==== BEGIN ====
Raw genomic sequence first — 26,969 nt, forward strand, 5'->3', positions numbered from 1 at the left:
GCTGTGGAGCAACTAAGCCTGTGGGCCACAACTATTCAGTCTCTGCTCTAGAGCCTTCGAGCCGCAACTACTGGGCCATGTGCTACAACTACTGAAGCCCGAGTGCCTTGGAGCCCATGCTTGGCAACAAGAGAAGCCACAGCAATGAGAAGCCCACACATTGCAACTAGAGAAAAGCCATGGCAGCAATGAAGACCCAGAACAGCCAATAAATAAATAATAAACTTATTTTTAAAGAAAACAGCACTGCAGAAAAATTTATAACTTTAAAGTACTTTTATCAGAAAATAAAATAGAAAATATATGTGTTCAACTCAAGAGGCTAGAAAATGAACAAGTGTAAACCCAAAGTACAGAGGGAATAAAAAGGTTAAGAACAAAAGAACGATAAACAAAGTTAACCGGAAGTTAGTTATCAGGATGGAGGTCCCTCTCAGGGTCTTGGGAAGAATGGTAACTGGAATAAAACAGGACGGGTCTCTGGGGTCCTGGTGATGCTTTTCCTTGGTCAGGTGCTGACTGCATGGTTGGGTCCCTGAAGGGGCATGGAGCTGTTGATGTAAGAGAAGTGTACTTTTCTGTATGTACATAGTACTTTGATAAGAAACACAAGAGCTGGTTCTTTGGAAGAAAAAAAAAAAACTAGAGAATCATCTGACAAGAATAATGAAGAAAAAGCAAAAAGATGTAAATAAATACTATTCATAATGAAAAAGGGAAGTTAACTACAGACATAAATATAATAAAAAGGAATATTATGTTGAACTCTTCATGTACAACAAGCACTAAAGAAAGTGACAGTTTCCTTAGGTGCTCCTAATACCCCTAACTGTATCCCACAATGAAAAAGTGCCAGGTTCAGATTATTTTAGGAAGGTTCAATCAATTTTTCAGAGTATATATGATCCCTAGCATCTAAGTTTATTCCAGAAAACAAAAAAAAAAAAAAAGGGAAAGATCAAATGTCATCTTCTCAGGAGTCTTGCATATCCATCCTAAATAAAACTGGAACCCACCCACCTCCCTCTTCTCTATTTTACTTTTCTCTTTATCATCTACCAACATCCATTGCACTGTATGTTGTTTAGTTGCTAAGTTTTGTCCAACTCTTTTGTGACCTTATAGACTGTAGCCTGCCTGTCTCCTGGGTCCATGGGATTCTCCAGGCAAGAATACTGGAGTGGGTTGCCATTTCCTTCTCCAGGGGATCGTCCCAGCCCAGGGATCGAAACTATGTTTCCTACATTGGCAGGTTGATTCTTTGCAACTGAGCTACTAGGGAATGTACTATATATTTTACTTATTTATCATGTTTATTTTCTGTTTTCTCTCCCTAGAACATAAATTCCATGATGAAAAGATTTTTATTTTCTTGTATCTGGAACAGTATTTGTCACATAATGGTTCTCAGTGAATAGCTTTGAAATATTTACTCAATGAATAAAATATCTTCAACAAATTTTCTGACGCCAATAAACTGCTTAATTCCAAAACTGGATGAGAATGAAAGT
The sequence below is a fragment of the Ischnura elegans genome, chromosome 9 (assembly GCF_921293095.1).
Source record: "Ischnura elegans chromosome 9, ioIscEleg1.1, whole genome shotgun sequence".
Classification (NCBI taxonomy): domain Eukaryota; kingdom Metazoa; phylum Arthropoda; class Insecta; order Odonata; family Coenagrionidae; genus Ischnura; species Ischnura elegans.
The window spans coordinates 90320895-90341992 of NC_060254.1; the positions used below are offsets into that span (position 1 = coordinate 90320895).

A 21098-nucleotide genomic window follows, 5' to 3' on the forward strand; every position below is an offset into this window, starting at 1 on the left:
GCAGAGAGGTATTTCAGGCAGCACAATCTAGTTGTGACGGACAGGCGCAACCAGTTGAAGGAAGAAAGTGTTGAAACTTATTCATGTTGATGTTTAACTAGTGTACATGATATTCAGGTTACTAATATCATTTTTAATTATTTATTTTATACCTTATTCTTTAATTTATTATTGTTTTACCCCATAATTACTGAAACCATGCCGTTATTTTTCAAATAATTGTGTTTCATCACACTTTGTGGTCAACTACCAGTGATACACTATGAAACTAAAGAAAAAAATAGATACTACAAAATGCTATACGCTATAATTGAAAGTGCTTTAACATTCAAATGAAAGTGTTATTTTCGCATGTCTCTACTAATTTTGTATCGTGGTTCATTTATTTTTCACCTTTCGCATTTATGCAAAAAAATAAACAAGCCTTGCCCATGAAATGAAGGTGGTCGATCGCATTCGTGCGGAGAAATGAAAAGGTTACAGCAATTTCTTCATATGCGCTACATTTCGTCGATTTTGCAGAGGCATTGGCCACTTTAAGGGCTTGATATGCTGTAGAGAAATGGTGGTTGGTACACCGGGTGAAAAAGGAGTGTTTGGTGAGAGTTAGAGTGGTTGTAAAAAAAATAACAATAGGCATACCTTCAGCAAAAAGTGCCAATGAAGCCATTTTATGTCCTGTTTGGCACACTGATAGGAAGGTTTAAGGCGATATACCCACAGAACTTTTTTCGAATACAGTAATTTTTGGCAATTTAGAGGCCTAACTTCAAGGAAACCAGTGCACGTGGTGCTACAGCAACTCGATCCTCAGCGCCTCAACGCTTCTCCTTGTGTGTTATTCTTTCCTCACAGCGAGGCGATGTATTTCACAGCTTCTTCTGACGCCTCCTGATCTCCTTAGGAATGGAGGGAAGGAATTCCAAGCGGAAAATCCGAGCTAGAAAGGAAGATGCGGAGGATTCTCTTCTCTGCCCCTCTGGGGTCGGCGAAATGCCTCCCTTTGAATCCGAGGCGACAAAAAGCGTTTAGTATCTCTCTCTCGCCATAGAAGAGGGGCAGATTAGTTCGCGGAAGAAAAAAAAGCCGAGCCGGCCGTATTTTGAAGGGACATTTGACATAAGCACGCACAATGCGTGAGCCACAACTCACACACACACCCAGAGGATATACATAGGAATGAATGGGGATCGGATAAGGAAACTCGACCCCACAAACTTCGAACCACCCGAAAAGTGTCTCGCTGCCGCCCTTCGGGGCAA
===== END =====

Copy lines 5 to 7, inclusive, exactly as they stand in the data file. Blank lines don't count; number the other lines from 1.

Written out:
Classification (NCBI taxonomy): domain Eukaryota; kingdom Metazoa; phylum Arthropoda; class Insecta; order Odonata; family Coenagrionidae; genus Ischnura; species Ischnura elegans.
The window spans coordinates 90320895-90341992 of NC_060254.1; the positions used below are offsets into that span (position 1 = coordinate 90320895).

A 21098-nucleotide genomic window follows, 5' to 3' on the forward strand; every position below is an offset into this window, starting at 1 on the left: